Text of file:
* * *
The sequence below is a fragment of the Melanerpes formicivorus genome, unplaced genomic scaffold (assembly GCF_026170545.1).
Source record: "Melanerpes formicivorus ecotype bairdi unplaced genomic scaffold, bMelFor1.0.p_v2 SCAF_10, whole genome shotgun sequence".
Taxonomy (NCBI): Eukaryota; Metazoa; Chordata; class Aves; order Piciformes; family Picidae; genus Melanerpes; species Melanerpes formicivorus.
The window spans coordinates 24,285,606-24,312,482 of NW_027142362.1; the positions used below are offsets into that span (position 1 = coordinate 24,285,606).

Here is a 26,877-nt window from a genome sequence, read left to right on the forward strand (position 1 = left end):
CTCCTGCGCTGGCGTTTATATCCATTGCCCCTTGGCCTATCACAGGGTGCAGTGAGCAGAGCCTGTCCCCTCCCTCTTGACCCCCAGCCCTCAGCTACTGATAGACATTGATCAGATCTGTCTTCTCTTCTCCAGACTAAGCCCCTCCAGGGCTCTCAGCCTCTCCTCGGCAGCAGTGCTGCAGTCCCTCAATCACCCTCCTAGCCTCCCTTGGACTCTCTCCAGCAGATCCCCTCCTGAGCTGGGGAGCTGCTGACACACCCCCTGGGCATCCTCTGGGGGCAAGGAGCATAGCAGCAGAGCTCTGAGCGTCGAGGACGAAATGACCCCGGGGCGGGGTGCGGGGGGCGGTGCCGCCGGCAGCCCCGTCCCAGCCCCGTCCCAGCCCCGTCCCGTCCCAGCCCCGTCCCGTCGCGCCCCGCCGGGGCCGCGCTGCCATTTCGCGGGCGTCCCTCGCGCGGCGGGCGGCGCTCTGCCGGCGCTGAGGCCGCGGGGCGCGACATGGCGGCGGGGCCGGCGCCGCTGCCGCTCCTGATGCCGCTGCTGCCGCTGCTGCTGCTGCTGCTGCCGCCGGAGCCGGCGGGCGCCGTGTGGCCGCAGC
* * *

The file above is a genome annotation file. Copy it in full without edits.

The sequence below is a fragment of the Melanerpes formicivorus genome, unplaced genomic scaffold (assembly GCF_026170545.1).
Source record: "Melanerpes formicivorus ecotype bairdi unplaced genomic scaffold, bMelFor1.0.p_v2 SCAF_10, whole genome shotgun sequence".
Taxonomy (NCBI): Eukaryota; Metazoa; Chordata; class Aves; order Piciformes; family Picidae; genus Melanerpes; species Melanerpes formicivorus.
The window spans coordinates 24,285,606-24,312,482 of NW_027142362.1; the positions used below are offsets into that span (position 1 = coordinate 24,285,606).

Here is a 26,877-nt window from a genome sequence, read left to right on the forward strand (position 1 = left end):
CTCCTGCGCTGGCGTTTATATCCATTGCCCCTTGGCCTATCACAGGGTGCAGTGAGCAGAGCCTGTCCCCTCCCTCTTGACCCCCAGCCCTCAGCTACTGATAGACATTGATCAGATCTGTCTTCTCTTCTCCAGACTAAGCCCCTCCAGGGCTCTCAGCCTCTCCTCGGCAGCAGTGCTGCAGTCCCTCAATCACCCTCCTAGCCTCCCTTGGACTCTCTCCAGCAGATCCCCTCCTGAGCTGGGGAGCTGCTGACACACCCCCTGGGCATCCTCTGGGGGCAAGGAGCATAGCAGCAGAGCTCTGAGCGTCGAGGACGAAATGACCCCGGGGCGGGGTGCGGGGGGCGGTGCCGCCGGCAGCCCCGTCCCAGCCCCGTCCCAGCCCCGTCCCGTCCCAGCCCCGTCCCGTCGCGCCCCGCCGGGGCCGCGCTGCCATTTCGCGGGCGTCCCTCGCGCGGCGGGCGGCGCTCTGCCGGCGCTGAGGCCGCGGGGCGCGACATGGCGGCGGGGCCGGCGCCGCTGCCGCTCCTGATGCCGCTGCTGCCGCTGCTGCTGCTGCTGCTGCCGCCGGAGCCGGCGGGCGCCGTGTGGCCGCAGC